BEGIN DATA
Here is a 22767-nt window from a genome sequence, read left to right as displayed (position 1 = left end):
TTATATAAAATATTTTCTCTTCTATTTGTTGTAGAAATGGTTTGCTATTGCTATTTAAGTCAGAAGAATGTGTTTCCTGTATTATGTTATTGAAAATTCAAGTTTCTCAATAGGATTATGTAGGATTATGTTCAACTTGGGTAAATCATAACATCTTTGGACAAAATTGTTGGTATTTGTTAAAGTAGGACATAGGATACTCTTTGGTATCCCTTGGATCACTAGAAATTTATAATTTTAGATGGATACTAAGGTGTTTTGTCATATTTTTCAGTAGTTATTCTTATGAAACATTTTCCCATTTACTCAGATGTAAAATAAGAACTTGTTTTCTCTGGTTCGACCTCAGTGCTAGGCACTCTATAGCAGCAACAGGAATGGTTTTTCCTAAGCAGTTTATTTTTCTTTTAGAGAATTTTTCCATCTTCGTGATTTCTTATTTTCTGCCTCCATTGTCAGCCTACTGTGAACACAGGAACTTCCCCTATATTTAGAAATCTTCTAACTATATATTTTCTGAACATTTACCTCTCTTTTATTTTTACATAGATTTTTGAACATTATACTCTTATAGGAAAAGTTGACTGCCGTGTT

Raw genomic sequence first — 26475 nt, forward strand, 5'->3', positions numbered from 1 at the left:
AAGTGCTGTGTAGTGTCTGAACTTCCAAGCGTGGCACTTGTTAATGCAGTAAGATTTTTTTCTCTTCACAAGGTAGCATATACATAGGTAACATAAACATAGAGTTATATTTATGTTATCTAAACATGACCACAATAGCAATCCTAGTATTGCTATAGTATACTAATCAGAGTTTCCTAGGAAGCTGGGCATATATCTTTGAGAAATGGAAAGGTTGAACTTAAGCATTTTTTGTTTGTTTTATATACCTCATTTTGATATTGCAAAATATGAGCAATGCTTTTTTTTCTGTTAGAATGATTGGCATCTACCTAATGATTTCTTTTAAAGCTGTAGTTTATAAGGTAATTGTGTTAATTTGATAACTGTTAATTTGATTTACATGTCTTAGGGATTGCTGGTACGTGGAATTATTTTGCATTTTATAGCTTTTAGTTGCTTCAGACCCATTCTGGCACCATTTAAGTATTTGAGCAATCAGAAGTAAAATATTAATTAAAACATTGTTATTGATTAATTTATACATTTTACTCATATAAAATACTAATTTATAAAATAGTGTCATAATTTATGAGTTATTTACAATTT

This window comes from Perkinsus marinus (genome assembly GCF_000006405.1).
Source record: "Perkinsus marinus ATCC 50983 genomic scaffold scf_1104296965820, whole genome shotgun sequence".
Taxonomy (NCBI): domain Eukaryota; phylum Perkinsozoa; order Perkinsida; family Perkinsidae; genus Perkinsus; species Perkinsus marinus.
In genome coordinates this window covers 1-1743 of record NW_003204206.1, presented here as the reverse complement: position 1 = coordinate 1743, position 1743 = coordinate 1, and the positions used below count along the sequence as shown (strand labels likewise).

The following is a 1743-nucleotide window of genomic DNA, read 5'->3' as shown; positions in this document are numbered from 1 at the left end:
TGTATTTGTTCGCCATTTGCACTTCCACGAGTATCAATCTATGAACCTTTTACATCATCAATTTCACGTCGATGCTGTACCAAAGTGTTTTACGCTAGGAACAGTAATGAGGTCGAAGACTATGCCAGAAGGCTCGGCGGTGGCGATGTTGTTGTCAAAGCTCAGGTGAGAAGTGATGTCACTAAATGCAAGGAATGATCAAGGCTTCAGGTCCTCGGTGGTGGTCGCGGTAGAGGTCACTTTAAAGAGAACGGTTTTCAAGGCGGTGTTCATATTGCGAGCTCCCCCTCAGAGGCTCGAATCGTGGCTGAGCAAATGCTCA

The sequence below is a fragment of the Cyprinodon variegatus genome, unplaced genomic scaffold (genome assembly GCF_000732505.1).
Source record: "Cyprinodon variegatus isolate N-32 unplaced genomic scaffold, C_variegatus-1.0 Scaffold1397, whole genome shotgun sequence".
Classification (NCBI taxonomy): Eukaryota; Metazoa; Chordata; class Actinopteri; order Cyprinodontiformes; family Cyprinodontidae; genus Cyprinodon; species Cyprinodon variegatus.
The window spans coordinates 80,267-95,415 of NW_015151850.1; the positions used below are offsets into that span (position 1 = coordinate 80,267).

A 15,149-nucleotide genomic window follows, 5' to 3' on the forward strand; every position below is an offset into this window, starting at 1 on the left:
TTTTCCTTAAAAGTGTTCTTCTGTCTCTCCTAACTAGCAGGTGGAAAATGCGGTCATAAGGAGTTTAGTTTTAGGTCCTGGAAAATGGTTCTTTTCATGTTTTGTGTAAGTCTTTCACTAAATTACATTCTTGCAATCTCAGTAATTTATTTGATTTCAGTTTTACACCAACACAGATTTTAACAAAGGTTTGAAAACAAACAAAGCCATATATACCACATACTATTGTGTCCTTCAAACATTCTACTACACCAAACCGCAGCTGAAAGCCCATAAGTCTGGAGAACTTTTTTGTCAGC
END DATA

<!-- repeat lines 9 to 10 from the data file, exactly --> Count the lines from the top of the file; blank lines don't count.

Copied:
The following is a 1743-nucleotide window of genomic DNA, read 5'->3' as shown; positions in this document are numbered from 1 at the left end:
TGTATTTGTTCGCCATTTGCACTTCCACGAGTATCAATCTATGAACCTTTTACATCATCAATTTCACGTCGATGCTGTACCAAAGTGTTTTACGCTAGGAACAGTAATGAGGTCGAAGACTATGCCAGAAGGCTCGGCGGTGGCGATGTTGTTGTCAAAGCTCAGGTGAGAAGTGATGTCACTAAATGCAAGGAATGATCAAGGCTTCAGGTCCTCGGTGGTGGTCGCGGTAGAGGTCACTTTAAAGAGAACGGTTTTCAAGGCGGTGTTCATATTGCGAGCTCCCCCTCAGAGGCTCGAATCGTGGCTGAGCAAATGCTCA